Coronavirus Relief For Small Businesses Increases With High Demand
As nonessential businesses keep their doors closed around the country, small business owners are losing capital needed to make payroll, pay bills, and try to reopen when it’s allowed.
To help small businesses forced to shut down during the coronavirus pandemic, the Coronavirus Preparedness and Response Supplemental Appropriations Act was signed into law on March 27. It contained $376 billion in relief and is implemented by the Small Business Administration. The Paycheck Protection Program was a part of the act in addition to the existing SBA Economic Injury Disaster Loan Program.
With such high demand for assistance, both programs were flooded with applications and ran out of funds within two weeks from its initial allocation. As of Friday, the Trump administration signed another coronavirus economic relief package that included an additional $321 billion for the newly created Paycheck Protection Program.
The Paycheck Protection Program (PPP) is administered through local lenders like a bank, credit union, or community bank. Businesses of less than 500 employees can request up to $10 million with a 1% interest rate.
“The goal of the [Paycheck Protection Program] is if 75% or above is used for payroll, and payroll is a very broad term — that would include health benefits, retirement taxes, anything associated with employees and paying employees, it is forgivable. Literally, totally stricken off. The lender gets paid back by the federal government,” says Robert Scott, regional administrator for the SBA’s Great Lakes Region.
The hope is that this would allow businesses to keep their employees and would allow businesses to reopen without having to train new hires.
“In Wisconsin alone, there were 43,395 [Paycheck Protection Program] applications approved for a grand total of $8,317,705,842 for the state of Wisconsin,” cites Scott.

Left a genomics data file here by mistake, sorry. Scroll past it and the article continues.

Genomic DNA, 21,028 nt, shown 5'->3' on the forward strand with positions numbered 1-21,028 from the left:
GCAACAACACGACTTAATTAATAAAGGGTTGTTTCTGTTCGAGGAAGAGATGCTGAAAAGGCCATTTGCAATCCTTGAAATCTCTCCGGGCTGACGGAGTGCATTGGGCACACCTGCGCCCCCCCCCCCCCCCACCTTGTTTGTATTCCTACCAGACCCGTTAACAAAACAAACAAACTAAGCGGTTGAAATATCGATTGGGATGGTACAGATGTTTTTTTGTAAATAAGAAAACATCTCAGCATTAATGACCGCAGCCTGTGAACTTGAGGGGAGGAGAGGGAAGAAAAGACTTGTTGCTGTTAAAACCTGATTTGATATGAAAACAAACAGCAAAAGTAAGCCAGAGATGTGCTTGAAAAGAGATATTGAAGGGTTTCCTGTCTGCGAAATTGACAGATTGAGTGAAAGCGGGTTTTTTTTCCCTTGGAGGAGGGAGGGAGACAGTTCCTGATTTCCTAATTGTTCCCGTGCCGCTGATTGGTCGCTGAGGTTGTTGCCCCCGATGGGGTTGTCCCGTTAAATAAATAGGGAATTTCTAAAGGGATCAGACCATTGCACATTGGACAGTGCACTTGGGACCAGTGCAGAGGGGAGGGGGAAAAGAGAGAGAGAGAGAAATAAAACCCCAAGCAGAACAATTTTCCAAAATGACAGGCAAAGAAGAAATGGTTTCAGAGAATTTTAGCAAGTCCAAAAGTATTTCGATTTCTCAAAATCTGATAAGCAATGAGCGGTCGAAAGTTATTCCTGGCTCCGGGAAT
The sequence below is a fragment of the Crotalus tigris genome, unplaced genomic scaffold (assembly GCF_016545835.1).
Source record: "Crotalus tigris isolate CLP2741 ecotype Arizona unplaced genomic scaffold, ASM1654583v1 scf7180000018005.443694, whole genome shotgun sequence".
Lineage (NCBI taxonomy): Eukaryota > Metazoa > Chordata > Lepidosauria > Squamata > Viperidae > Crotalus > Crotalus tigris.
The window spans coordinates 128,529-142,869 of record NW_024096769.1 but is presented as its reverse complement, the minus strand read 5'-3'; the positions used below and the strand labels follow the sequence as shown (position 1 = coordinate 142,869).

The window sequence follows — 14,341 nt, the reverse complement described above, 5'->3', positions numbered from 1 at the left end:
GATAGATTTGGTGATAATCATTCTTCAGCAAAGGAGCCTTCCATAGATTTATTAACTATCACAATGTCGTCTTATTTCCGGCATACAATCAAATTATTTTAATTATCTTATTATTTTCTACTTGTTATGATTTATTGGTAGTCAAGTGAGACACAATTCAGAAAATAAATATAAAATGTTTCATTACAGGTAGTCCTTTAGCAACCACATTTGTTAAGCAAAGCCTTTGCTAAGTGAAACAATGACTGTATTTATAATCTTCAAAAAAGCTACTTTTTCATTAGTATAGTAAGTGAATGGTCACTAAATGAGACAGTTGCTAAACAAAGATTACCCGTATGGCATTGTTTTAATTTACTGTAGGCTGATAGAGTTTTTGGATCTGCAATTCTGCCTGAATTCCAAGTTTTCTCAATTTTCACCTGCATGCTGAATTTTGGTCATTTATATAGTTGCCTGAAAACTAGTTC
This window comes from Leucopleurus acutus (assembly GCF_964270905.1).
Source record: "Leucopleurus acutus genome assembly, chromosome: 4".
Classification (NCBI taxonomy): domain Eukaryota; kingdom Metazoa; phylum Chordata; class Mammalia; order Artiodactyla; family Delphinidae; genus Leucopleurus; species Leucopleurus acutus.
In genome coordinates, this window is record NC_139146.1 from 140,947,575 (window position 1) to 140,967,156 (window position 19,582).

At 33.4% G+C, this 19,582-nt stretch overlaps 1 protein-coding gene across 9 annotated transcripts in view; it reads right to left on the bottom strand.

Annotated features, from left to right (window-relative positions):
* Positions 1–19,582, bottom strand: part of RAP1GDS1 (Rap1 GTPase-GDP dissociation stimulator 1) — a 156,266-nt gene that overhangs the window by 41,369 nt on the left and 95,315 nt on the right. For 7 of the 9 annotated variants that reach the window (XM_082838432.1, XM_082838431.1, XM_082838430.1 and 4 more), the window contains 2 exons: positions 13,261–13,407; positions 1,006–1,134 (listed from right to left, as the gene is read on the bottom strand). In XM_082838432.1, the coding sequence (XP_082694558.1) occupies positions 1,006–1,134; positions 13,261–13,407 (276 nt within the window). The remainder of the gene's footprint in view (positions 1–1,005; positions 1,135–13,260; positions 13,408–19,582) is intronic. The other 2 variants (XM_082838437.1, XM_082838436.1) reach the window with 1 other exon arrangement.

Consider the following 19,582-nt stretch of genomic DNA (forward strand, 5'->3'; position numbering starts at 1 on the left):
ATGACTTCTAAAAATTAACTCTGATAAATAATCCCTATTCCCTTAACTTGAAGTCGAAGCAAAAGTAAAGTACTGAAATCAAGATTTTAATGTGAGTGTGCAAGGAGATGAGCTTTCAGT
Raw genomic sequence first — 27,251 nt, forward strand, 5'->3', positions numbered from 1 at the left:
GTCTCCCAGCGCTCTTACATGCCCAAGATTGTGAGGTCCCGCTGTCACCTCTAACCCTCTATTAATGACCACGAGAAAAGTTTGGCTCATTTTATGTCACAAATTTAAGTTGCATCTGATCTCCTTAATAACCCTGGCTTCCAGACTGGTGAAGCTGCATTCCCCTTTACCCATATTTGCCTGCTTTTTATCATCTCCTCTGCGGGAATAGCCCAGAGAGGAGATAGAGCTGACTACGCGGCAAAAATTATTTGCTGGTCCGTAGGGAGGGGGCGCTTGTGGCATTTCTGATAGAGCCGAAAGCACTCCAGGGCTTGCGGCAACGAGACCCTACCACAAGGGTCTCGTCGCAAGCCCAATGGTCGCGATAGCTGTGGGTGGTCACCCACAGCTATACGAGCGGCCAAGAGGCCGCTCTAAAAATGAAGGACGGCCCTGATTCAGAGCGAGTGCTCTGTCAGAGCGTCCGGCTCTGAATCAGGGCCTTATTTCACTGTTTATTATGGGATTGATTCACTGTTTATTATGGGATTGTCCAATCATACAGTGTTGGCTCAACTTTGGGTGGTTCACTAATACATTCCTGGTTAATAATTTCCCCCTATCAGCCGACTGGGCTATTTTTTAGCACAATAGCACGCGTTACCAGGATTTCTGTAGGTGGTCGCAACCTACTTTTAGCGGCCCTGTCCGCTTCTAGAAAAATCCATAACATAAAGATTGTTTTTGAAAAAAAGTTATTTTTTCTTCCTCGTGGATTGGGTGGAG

The Great Lakes region, which includes Illinois, Indiana, Michigan, Minnesota, Ohio, and Wisconsin, was “number one in the applications approved for the PPP and number two in overall dollars,” he adds.
Critics of the Paycheck Protection Program have pointed out that some seemingly larger businesses and publicly traded companies have qualified for and received this money. The largest among those include chain sandwich shop Potbelly and video storage provider Quantum.
A company like Potbelly received so much money because franchises with under 500 employees qualify as a small business, Scott explains. He says the program isn't perfect and produces some outliers. Be he defends it: “The vast majority of funds that are getting out there are truly helping what it was intended to help, which was small business and nonprofits.”
The SBA is still also helping small businesses through traditional lending programs such as microloans. You can check its website for updated information.
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